• The Future Of Labor Unions In The United States

    Pages: 7

    This 7 page paper begins by stating the purpose and the research methodology for the study. The Analysis begins with statistical data regarding the decline in union membership since the 1950s with the most recent data being reported for 2003. Some demographics of union membership, industry and geographic regions are provided. Some of the many causes of declining membership are discussed as are the tactics unions are using today. The writer comments about the future of the union in the conclusion. Statistical data are included. Bibliography lists 6 sources.

    File: MM12_PGuni.rtf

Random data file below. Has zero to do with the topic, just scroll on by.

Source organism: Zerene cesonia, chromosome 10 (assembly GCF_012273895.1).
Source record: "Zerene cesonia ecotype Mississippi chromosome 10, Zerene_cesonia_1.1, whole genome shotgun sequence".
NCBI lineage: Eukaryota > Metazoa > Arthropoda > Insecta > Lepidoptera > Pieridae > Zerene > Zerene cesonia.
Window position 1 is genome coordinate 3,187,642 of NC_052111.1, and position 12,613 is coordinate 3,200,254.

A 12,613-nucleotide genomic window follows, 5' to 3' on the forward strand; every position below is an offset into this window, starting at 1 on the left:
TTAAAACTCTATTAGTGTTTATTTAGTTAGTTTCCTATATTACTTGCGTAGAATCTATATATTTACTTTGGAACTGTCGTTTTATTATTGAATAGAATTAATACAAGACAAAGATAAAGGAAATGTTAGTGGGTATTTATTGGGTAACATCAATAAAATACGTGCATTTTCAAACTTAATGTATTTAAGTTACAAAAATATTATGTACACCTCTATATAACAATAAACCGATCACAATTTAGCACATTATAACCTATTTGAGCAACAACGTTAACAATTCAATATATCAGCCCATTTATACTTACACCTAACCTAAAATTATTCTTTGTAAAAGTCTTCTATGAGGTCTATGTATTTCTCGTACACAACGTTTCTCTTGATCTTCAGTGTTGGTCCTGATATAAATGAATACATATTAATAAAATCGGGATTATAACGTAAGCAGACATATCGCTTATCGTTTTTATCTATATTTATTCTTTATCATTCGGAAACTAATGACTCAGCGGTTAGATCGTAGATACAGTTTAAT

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    THE FUTURE OF LABOR UNIONS IN THE UNITED STATES , October 2004 properly! Statement of  Purpose: Over the last decade, popular print and broadcast media have reported a decline in union membership. The purpose of this study is to review the literature to determine if  union membership has declined and if it has, by how much? Secondly, if union membership is in significant decline, what are unions doing to change the trend? This then leads  to the question: What is the future of unions in the U.S.? Research Methodology: A comprehensive search of the Internet will be performed. An emphasis will be placed on  official documents, on legitimate publications and on appropriate-cited Internet databases. Analysis Since the mid-1950s, membership in labor unions in the United States has steadily declined (Lipset and Katchanovski, 2001).  In 1953, 32.5 percent workers in non-agricultural jobs belonged to a union, in 1999, 14.0 percent were members (Lipset and Katchanovski, 2001). In terms of numbers, there were 21 million  union members in 1979 and 16.5 million members in 1999 (Lipset and Katchanovski, 2001). In 2004, the Bureau of Labor Statistics reported further declines. In 2002, 13.3 percent of workers  belonged to a union and in 2003, that proportion dropped to 12.9 percent (Bureau of Labor Statistics, 2004). Numbers of members dropped to 15.8 million in 2003 (Bureau of Labor  Statistics, 2004). The Bureau of Labor Statistics also provides the following information about membership in unions as of 2003: * There are more male members than female (Bureau of Labor  Statistics, 2004). * Of Whites, Asians, Hispanics, Latinos and Blacks, Blacks are more likely to belong to a union (Bureau of Labor Statistics, 2004). * Less than 10 percent of 

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